This issue: #6 ( as provided by @f10i ) shows how you can use try and catch to actually allow Yiis native behaviour with __get and __set to be used.
This might apply to __isset() and __unset() as well.
Edit: no, only the __get and __set since those are the two that override Yiis native abilities.
This should now be in commit: 60e8476
It has passed unit testing and am awaiting for confirmation on successful usage in target envo.
This seems to be working on the target envo, closing as done
I hate to be picky, but I'm not sure using try/catch for this is very clean. Exceptions are to be just that, exceptions to the norm, rather than something you catch just to see/try if there's a property defined somewhere. This probably aught to be done in a more controlled way.
May I suggest that instead of using try/catch you do what Yii does in its CModel::__get(), see https://github.com/yiisoft/yii/blob/1.1.13/framework/base/CComponent.php#L120 ?
Due to the way that PHP OO accession of private variables work this means that the code would need to dierctly, in the EMongoModel class, duplicate all variables and functions of CModel and CComponenet and a few other things.
I suppose the exception of the __get is that the variable is not set in the model, if it is not set then our version of norm is to return null instead of throw the exception to the user.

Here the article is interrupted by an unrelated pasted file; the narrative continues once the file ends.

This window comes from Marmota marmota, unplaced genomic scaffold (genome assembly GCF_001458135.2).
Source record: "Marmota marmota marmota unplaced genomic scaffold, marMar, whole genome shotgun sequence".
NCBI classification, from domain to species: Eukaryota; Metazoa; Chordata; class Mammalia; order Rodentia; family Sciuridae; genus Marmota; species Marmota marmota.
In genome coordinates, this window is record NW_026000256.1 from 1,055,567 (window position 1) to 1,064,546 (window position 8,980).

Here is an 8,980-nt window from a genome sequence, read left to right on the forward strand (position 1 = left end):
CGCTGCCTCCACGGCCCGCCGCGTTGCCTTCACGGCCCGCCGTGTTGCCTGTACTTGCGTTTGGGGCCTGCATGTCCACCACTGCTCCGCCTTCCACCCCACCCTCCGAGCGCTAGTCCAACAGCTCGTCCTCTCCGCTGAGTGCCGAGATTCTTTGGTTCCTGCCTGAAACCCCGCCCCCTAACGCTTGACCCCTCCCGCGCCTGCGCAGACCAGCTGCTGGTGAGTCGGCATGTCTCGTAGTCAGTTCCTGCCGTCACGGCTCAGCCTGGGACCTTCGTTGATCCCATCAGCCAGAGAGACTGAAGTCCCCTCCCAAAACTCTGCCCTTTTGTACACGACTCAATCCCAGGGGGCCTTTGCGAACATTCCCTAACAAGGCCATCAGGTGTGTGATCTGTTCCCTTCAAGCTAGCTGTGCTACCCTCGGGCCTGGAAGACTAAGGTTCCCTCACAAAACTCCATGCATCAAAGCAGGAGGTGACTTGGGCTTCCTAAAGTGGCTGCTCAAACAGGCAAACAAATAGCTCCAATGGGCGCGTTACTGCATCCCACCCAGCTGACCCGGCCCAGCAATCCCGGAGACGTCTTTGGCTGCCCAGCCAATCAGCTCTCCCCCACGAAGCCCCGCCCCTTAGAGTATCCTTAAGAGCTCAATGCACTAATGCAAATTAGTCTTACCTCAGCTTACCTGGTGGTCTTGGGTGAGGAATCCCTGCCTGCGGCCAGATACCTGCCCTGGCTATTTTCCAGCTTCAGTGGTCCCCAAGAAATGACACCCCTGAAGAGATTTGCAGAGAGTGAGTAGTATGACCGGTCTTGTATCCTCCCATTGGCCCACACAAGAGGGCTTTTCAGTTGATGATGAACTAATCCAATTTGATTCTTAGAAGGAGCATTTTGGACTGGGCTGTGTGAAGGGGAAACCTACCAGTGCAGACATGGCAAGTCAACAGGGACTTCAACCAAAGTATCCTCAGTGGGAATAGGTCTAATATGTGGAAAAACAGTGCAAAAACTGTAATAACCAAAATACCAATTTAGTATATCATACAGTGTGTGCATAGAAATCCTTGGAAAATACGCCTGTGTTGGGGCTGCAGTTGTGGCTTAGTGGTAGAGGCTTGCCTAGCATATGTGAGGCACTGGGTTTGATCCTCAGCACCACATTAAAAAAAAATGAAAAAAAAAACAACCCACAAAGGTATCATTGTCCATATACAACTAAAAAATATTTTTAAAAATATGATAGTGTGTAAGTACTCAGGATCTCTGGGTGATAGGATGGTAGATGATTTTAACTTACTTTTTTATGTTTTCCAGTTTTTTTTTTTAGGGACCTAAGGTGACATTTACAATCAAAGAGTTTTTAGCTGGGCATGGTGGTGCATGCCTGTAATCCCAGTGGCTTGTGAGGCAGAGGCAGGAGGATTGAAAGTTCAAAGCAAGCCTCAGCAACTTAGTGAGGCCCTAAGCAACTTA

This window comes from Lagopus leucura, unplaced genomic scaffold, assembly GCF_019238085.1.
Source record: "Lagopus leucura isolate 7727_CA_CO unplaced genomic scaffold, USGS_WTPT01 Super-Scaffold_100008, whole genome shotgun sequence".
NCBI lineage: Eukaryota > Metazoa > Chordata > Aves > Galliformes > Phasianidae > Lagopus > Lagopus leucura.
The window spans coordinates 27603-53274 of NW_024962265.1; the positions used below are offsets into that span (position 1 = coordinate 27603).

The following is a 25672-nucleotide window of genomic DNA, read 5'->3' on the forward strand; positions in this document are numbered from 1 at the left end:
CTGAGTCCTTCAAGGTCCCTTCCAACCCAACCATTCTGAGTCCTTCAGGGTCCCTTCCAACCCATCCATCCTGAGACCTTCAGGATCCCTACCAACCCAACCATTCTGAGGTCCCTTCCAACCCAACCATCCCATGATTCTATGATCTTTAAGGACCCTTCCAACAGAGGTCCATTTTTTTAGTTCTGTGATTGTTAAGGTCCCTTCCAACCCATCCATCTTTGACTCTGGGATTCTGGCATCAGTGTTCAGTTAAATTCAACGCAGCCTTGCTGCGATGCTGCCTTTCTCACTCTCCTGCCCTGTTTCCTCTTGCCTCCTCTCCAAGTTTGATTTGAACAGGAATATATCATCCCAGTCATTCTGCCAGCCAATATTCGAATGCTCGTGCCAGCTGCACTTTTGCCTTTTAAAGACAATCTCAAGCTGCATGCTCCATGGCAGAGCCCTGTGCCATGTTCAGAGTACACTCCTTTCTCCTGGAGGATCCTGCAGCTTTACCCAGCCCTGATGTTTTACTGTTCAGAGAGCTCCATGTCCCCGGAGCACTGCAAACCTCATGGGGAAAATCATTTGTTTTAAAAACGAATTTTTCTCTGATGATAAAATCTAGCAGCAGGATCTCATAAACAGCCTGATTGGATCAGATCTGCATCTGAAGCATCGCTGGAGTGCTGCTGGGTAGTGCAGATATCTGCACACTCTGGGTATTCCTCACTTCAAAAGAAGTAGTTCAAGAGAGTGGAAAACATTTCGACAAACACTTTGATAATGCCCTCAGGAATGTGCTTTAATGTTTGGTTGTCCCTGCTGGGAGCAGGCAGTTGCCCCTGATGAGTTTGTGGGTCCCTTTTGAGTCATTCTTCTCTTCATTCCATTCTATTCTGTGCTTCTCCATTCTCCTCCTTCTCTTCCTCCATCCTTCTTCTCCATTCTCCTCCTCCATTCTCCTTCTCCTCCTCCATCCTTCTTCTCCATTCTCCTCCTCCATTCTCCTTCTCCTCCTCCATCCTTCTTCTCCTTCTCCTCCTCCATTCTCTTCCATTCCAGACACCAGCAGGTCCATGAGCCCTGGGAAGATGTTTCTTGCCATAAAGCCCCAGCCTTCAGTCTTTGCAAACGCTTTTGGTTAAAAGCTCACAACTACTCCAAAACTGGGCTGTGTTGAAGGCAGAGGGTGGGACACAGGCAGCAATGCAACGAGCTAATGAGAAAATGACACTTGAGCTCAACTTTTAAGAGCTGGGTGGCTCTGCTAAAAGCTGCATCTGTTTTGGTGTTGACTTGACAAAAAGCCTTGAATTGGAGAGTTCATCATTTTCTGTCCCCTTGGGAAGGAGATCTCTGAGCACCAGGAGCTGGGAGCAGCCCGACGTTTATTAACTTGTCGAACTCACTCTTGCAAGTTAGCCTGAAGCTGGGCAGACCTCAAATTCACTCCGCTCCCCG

This is the problem with Yii atm, in its current form, the variables are impossible to get at nicely without pretty much coding your own backbone for everything. I could duplicate the code but then if Yii fixes a bug in their code we would be forced to reflect that change in our code base for MongoYii each time.
This is also why I only duplicated a few error functions to support the subdocument validator, I sensed there would not be many, if any, bug fixes required for those very small functions.
I must admit I am unsure about the changes to the __set, they could be unperformant plus the parent __set throws two exceptions, one for read only and one for non-existant; hmmm
OK, I see the issue now. I had not fully looked into this before writing, my apologies for that.
Right, so calling parent::__get() is fine, but the issue is that it will give an exception if the corresponding attribute doesn't exist. Normally a situation like that is a bug/shouldn't happen, but in this case it is expected to be possible.
I don't see a better way to do this without having to refactor/duplicate other code, so yeah.. Would be useful if the exception raised was of its own type though, to be more specific in the catch.
Same for the set, would be good if it threw one type of read only exception and one type for non-existant.